Meet Our Students: Monica Miecznikowski
Major: Sociology of Law, Criminology, and Deviance BS with a Sub-Plan of Quantitative Emphasis
Why did you choose to major in sociology? Was there a specific course, specific faculty member, soc research experience, study abroad, or other experience that helped you decide soc was the major for you?
Graduating high school I was undecided about whether I wanted to major in sociology or psychology, but I knew I wanted my major to have a focus on law. My first year I took intro to psych and soc, and immediately fell in love with the sociology department. Not only did the department have a specific major for those wanting to connect sociology with law, but they also had a variety of courses that could be taken to explore the field deeper and broader. I was also drawn because of the faculty in the sociology department. When I say they care about their students, it’s not a cliche. The professors regularly encourage students to come to office hours to just chat even if they don’t have specific questions about the course. I think the best way to sum it up would be when a professor told me he took the job at the U because compared to the other colleges, the faculty in the Minnesota Sociology department focused on teaching, not testing their students. I couldn’t agree more, the faculty want the students to learn and explore, not just meet requirements to fulfill a grade.
Do you have any study abroad, internship, and/or research experience with a soc faculty member, and if so, how has that experience shaped your future career goals as well as your understanding/applying of sociological concepts/what you’ve learned?
My junior year, I chose to do an independent research project with the direction of a professor in the department. I did my research with Professor Evan Roberts and it was the best decision I could have made. Our research was on causes for the rising trend of obesity. We focused on the years between 1914 and 1940 because that period encompassed the major occupational shift from manual labor to sedentary work. While there is a lot of research on how the rise of fast food is correlated with obesity, there is little research on the effects of transitioning to sedentary occupations. My project allowed me to utilize the research and statistical methods that I learned in the sociology department as well as explore the additional concepts learned in my graduate level stats class. Additionally it was an opportunity for me to apply all the concepts I had learned throughout the years from the sociology department, as well as influence future sociological research. Our research paper is currently under review for publication in the Journal of Biosocial Science and earned me the Sociology Undergraduate Research Award for 2019
How does a major in sociology help you reach your post graduation goals?
In my undergraduate career, I have struggled to decide whether I wanted to pursue a career in law or math. While these seem like very different concepts, the sociology department has been able to greatly link the two subjects in a manner I don’t believe I could have gotten anywhere else without double majoring. The department taught me about the complicated relationships between law and society and prepared me for law school where I shall approach my law studies with a functionalist perspective rather than conflict. Additionally, the department has shown me that the legal field can greatly benefit from statistical research, such as the accuracy of certain types of evidence and the financial burdens of the death penalty. I have learned that I can not only practice law, but also simultaneously perform research that is intended to improve the legal system, making it more efficient and just.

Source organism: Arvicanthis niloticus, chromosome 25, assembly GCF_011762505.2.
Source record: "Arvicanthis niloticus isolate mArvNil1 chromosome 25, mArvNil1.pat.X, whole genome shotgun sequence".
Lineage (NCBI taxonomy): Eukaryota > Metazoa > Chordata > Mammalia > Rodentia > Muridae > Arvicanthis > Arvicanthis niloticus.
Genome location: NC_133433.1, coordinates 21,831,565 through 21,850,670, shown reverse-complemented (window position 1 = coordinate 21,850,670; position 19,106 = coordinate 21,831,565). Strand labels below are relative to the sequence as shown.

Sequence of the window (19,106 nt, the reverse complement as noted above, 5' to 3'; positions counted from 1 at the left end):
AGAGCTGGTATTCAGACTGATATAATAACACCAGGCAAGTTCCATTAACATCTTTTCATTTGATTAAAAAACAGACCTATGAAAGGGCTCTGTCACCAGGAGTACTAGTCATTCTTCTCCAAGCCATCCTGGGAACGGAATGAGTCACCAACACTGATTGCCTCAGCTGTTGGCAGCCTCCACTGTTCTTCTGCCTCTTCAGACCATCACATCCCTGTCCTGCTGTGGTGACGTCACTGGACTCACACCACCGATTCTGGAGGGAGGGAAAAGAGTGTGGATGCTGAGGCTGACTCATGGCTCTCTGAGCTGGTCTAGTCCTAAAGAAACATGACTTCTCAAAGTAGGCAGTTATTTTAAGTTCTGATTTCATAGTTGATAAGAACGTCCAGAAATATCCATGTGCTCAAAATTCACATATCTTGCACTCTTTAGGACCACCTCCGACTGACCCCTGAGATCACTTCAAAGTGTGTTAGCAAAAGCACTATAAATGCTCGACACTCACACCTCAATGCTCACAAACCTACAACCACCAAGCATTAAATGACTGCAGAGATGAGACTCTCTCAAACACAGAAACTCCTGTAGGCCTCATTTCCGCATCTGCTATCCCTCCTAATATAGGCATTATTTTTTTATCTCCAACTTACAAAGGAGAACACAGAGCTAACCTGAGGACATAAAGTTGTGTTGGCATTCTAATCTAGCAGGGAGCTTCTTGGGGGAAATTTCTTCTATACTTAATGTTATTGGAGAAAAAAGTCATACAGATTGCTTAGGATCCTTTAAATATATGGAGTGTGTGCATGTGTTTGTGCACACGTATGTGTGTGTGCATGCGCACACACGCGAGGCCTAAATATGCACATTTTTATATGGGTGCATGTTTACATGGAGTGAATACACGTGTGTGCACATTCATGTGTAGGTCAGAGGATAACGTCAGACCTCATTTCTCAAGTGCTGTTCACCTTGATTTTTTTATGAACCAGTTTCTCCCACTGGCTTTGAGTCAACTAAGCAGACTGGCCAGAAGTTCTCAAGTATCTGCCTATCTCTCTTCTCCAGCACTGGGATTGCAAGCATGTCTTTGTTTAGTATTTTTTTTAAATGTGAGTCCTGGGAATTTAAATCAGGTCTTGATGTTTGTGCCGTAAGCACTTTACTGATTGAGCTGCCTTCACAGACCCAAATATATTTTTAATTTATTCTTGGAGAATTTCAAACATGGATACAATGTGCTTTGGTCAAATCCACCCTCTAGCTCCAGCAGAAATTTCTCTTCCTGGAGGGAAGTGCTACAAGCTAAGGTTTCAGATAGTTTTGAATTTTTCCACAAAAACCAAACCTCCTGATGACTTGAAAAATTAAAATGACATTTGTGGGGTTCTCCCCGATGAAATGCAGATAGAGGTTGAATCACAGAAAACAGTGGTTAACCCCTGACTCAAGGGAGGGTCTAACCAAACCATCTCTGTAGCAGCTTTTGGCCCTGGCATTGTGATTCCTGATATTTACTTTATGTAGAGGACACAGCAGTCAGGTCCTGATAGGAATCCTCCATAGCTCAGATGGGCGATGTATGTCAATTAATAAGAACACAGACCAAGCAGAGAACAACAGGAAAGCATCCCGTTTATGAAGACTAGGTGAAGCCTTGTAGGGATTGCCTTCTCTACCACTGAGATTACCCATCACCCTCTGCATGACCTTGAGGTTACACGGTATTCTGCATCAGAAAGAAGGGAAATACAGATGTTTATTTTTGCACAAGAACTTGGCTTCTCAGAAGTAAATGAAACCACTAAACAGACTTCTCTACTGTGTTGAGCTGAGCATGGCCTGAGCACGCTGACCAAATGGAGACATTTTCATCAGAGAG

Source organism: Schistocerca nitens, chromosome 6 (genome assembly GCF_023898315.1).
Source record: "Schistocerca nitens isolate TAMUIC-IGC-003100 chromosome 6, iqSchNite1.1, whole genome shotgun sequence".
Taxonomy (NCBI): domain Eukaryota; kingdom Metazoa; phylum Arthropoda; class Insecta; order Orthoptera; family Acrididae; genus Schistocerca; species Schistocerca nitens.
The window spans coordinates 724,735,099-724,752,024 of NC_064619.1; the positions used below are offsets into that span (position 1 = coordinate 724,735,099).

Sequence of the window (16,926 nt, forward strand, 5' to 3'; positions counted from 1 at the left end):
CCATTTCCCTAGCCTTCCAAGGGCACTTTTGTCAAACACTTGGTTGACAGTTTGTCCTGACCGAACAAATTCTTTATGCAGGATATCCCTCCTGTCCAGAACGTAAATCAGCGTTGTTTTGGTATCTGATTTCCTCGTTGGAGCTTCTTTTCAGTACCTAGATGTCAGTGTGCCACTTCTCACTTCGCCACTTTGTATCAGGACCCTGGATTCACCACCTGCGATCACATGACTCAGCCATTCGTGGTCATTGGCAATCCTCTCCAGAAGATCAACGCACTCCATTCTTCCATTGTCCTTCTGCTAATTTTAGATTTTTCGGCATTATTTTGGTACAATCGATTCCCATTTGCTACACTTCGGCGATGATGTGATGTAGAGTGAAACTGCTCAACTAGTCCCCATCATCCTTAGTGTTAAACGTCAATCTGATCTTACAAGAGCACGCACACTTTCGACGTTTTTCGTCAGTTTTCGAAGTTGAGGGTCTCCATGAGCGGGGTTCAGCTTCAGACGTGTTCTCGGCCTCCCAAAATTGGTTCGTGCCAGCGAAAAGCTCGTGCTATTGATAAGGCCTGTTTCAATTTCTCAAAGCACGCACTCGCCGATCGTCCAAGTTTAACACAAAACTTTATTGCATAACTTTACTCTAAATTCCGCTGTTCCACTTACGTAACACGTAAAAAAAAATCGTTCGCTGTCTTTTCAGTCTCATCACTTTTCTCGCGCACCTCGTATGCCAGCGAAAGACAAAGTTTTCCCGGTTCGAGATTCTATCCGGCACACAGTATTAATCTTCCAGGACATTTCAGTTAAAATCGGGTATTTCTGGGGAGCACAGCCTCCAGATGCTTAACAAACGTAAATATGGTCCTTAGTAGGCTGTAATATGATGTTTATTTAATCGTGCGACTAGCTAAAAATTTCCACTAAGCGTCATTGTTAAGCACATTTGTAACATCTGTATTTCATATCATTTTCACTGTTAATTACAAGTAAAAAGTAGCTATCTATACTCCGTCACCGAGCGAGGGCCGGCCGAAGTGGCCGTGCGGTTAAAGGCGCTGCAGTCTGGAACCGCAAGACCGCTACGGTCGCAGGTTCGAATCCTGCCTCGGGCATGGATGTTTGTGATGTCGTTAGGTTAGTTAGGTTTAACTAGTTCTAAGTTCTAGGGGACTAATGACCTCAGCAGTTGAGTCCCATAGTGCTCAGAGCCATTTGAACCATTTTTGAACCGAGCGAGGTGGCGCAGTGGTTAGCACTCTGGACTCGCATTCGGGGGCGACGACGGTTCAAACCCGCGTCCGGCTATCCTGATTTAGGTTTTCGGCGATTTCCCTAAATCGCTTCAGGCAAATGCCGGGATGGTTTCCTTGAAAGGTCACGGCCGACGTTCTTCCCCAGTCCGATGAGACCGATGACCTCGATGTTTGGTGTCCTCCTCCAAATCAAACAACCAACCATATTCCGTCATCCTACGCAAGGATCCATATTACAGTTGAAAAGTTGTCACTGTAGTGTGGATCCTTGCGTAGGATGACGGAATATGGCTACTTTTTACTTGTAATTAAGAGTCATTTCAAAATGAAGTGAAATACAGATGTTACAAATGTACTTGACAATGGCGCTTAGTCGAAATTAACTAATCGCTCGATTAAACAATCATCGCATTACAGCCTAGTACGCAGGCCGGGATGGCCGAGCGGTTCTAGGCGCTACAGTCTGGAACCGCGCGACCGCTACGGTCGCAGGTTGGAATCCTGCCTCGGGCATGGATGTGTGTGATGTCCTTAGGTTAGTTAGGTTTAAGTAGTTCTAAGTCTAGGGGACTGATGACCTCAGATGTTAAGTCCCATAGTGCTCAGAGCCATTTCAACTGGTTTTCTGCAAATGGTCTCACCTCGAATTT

What advice would you give to someone who’s interested in declaring a sociology major?
My advice would be to take Soc 1001, go to office hours, and go to the advising office. If you decide not to major in it it’s not going to slow down your graduation date in another department. It’s a great way to get an overview of the department and meet wonderful faculty. I also recommend looking up the professors in the department online and seeing what their specialties are and if they are doing research. The faculty have a wide variety of sub interests within the field of sociology and you are bound to find a professor who has a similar interest as yourself.
Have you worked part-time/full time while in school, and if so, how has balancing work and school impacted your path to degree completion (enriched your program of study, delayed time to degree completion, etc.)?
During my time at the U, I have worked part time, as a research assistant in a neuroscience and law lab. I was also a teaching assistant for social statistics and introductory physics, cleaned data sheets for a sociology researcher, physically cleaned a research lab and managed a university band. All that sounds like a lot, but I never did more than three jobs at a time, usually two, and it never exceeded 20 hours a week. I believe the most difficult thing for me was to be realistic about how much time I had in a day. Whenever I was going to take on a new job, I always made sure there was a course or extracurricular activity that I could drop within the first couple weeks of the semester in case I had piled too much on my plate. I also planned my semester schedules in advance so I knew what classes I could drop and still stay on track for graduation. It also helps if the work you do is related to your major so it doesn’t feel like work. Regardless I think the key to graduating in the desired amount of time is to be realistic about how much time you need to study and then plan work around that.